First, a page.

In 2018, Case Western Reserve University School of Law launched the Yemen Accountability Project (YAP), a student initiative to document and map war crimes and crimes against humanity in the Yemeni Civil War.
Following two years of research, the YAP recently reached a major milestone, publishing its first white paper, “Aiding and Abetting: Holding States, Corporations, and Individuals Accountable for War Crimes in Yemen.”
The 59-page report explores the question many ask about one of the worst humanitarian crises of our time — how can civilian victims of the war in Yemen seek justice for the grave crimes perpetrated against them?
“Our timing could not have been better,” said Laura Graham, a third-year law student and executive director of YAP. ”This week, the United Nations issued a report recommending that the Security Council refer the situation of Yemen to the International Criminal Court (ICC). Our white paper analyzes the legal case for holding a variety of suspected perpetrators accountable before the court.”
The YAP is the first comprehensive effort to document atrocities in the country’s civil war and lay the foundation for successful prosecutions of the responsible parties. The student-run project is supervised by Professor James Johnson, the former chief of prosecutions at the Special Court for Sierra Leone and director of the CWRU War Crimes Research Office.
“When we launched the project two years ago, we were hoping for a handful of volunteers,” said Johnson. “Instead, dozens of law students came on board despite the workloads and pressures of school. These students are volunteering their time because they see this as an opportunity to make a difference.”
By the time Johnson finished recruiting, more than 70 law students joined the effort to help bring justice and accountability to a conflict that has cost more than 100,000 lives.
Over the next two years, YAP volunteers worked to build a database of potential war crimes in Yemen’s civil war, analyze their data and deliver meaningful reports to international organizations and NGOs in a worldwide effort to hold states, corporations and individuals accountable for the atrocities that have been committed in Yemen since the conflict began.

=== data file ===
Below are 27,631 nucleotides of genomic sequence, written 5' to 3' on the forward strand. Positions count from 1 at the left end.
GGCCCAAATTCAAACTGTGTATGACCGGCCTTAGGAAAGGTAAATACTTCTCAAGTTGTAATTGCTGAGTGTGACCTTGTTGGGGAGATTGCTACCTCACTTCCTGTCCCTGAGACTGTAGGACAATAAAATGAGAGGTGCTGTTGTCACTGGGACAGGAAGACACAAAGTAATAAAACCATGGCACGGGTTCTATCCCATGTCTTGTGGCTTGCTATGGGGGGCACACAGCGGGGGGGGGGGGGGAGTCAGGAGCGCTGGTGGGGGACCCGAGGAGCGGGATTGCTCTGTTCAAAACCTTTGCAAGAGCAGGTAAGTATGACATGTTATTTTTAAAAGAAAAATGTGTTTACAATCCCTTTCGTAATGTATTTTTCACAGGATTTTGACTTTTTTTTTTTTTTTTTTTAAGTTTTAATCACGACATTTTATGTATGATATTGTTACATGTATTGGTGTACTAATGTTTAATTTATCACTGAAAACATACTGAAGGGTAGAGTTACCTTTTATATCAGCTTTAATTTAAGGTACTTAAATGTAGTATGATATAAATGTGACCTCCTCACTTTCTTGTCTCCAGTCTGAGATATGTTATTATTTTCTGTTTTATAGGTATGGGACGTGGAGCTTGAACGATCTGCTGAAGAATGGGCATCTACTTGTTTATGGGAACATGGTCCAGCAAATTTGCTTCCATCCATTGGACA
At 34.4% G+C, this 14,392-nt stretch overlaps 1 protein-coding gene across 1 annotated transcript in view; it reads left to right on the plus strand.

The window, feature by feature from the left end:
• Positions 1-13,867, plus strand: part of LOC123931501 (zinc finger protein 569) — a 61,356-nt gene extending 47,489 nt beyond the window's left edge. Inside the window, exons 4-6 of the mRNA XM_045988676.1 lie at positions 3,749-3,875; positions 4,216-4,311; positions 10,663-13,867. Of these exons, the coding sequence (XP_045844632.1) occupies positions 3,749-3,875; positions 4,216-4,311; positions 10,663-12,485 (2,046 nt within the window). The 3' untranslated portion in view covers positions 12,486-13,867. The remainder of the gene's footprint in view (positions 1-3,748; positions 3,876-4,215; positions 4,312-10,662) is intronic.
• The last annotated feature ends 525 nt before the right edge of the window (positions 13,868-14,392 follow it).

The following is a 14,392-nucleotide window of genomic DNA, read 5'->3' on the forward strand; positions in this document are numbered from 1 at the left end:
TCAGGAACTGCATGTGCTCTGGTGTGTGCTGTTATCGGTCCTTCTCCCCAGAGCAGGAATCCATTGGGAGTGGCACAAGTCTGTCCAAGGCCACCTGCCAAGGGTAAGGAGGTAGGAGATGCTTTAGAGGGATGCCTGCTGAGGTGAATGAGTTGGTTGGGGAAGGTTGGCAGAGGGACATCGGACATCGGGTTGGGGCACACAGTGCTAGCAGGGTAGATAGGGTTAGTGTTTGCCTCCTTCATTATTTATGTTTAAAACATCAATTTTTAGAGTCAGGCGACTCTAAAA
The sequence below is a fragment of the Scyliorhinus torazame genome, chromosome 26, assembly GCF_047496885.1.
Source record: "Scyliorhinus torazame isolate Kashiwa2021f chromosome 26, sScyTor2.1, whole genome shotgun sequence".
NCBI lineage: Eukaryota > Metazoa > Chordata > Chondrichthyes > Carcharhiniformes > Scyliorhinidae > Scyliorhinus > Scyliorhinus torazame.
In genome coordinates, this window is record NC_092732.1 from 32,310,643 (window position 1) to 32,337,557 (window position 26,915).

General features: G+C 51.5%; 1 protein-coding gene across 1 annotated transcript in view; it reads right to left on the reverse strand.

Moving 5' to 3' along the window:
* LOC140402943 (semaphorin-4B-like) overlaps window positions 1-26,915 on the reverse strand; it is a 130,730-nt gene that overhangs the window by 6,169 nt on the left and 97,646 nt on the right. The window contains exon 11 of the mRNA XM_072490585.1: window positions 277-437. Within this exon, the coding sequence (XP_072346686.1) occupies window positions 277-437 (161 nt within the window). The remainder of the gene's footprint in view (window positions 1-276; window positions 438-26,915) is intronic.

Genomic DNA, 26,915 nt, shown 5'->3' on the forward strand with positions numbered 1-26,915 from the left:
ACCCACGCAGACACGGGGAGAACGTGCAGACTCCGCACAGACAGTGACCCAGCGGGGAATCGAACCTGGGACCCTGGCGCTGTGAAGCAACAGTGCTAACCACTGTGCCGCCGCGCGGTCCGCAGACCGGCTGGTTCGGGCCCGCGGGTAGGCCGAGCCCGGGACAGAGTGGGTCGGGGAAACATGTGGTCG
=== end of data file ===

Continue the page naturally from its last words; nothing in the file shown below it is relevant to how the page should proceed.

Dozens of students played a role in researching the paper, which was authored by law students Kristina Aiad-Toss, Kristen Connors, Scott Davidson, Ian Davis, Christine DiSabato, Alex Jameson, John Livingstone, Katherine Lynch, Kristin Lyons, Wil Pinkley, Naomi Tellez, Alexandra Raleigh, and John Westminster.
“Because of the protracted nature of the Yemen crisis, our team is working to gather information on different phases of the conflict,” said Graham. “With the release of this white paper, we are finishing phase one and will begin our work researching phase two of the conflict with the aim to release a report and white paper on starvation crimes in 2021.”
The Yemen Accountability Project is part of the Global Accountability Network, alongside the Syrian Accountability Project and the Venezuelan Accountability Project. It is also affiliated with the Public International Law & Policy Group, a Nobel Peace Prize-nominated NGO that assists in international war crimes prosecutions. YAP is supported by a three-year grant from alumnus Timothy Geisse (JD ’84) and the John F. and Mary A. Geisse Foundation. For more information about the Yeman Accountability Project, visit our website.